To identify and screen for multiple genes and their interactions, a novel method has been developed, namely a multilibrary approach (based on library enrichment). The basis of this strategy is that genes involved in a complex phenotype (e.g., ethanol tolerance) may be located in such libraries and could be used to enhance the phenotype in a microorganism if expressed. Through this advantage, cells containing beneficial genes can be enriched under stress, e.g., in ethanol stressed cultures, and identified through library plasmid sequencing. To ensure that genes, located distally in the genome, are present and interact in the same cells, multiple libraries are incorporated into a single host cell. The number of genes present in one library is limited by the size of its inserts. By using more than one library, combinations of inserts are possible and distant genes can be brought together in a single host cell.

Some of the most ethanol tolerant microorganisms besides S. cerevisiae are Lactobacilli, whereby minimal inhibitory concentrations of over 20% ethanol were observed for Lactobacillus plantarum. The multilibrary approach may be applied to identify functional genes involved in this superior ethanol tolerance, and the identified functional genes may be used to enhance the tolerance of a host E. coli. However, this can only be accomplished if L. plantarum genes are functionally expressed in the host E. coli.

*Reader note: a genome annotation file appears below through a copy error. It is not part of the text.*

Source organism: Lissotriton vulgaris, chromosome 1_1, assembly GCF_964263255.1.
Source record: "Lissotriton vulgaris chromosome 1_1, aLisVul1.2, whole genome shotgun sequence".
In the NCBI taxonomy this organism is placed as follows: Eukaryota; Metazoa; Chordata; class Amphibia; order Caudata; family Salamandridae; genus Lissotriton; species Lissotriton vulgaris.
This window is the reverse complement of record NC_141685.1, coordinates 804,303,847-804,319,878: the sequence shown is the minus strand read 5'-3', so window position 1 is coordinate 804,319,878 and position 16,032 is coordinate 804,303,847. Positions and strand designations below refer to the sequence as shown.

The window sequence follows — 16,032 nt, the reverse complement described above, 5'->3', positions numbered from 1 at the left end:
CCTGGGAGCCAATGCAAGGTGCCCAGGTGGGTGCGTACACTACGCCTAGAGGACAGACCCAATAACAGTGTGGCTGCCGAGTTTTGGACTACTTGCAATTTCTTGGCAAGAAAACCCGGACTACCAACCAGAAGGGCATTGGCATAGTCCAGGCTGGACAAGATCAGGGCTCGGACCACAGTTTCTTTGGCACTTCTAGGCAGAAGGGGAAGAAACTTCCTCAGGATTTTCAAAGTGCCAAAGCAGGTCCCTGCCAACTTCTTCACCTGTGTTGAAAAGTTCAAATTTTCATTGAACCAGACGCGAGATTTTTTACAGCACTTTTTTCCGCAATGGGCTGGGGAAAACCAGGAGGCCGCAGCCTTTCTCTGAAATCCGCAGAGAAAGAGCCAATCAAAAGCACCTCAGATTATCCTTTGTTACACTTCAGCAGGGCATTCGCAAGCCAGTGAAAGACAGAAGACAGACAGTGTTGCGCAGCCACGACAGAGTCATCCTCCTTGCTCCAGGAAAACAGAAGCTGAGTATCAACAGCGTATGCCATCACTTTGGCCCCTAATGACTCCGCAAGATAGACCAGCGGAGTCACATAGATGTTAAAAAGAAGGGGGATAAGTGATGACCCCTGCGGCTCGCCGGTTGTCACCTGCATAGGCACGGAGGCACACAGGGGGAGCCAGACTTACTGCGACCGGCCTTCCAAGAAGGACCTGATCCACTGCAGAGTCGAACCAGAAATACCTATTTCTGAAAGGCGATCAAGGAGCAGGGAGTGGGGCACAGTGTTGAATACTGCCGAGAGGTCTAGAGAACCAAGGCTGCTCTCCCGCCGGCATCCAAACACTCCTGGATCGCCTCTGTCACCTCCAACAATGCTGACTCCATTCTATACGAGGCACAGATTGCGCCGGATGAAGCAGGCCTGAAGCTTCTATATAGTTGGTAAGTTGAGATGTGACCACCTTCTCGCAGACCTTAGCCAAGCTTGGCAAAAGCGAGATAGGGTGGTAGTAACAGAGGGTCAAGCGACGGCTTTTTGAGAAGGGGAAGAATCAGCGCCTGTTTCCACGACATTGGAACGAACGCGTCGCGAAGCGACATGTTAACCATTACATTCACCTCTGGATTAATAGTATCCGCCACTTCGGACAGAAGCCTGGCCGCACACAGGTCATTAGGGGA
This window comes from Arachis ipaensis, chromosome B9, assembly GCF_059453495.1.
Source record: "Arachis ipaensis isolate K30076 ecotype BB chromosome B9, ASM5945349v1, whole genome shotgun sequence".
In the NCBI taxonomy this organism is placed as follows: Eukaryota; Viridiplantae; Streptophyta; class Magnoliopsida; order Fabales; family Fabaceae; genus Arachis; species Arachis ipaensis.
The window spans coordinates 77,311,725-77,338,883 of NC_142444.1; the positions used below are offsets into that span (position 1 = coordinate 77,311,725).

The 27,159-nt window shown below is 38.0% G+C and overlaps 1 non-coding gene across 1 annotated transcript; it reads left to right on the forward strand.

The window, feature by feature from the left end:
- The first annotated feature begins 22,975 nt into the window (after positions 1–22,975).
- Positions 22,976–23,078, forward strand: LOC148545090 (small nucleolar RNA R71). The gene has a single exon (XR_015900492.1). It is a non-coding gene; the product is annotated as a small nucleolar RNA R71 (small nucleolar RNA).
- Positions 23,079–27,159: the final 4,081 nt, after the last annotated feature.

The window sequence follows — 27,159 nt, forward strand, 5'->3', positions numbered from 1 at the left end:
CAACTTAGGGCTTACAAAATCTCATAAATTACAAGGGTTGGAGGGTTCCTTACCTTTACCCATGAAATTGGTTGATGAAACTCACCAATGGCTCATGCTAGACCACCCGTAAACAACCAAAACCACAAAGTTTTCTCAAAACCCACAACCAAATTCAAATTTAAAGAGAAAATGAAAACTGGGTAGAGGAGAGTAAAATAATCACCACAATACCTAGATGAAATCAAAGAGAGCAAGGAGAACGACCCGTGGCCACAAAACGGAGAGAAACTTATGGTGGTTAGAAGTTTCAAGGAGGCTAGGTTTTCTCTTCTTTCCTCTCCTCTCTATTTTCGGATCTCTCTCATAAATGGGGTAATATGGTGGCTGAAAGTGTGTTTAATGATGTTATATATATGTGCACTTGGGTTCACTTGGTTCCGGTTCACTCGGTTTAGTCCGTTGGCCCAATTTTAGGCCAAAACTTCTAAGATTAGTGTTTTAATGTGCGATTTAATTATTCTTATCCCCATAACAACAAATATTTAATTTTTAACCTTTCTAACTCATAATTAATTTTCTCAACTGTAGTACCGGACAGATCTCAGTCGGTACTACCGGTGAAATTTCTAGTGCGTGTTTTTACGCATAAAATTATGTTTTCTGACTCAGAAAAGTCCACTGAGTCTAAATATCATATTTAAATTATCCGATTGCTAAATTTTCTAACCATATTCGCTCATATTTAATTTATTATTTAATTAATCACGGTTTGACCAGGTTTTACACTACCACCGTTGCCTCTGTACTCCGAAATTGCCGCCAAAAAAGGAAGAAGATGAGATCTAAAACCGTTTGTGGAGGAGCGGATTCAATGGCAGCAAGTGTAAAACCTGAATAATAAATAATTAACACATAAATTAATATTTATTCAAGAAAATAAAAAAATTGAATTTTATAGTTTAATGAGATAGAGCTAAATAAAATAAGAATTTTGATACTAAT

The expression of genes in prokaryotes is highly controlled at the level of transcription and lack of transcription due to the inability of the host transcription machinery to recognize necessary transcription initiation signals, like promoters, is a problem encountered in heterologous gene expression. Expression of multiple heterologous genes is necessary for engineering a complex phenotype while common expression systems are not useful for this purpose. Novel methods have been developed to successfully apply the multilibrary approach towards the engineering of complex phenotypes.

According to another aspect of the present invention, a method for screening a recombinant microorganism exhibiting a desirable phenotype is provided. The method comprises expressing one or more (e.g., one, two, three, four, five or more) RNA polymerase subunit genes and one or more (e.g., one, two, three, four, five or more) functional genes in a host microorganism, and the RNA polymerase subunit genes and the functional genes are derived from a heterologous prokaryote.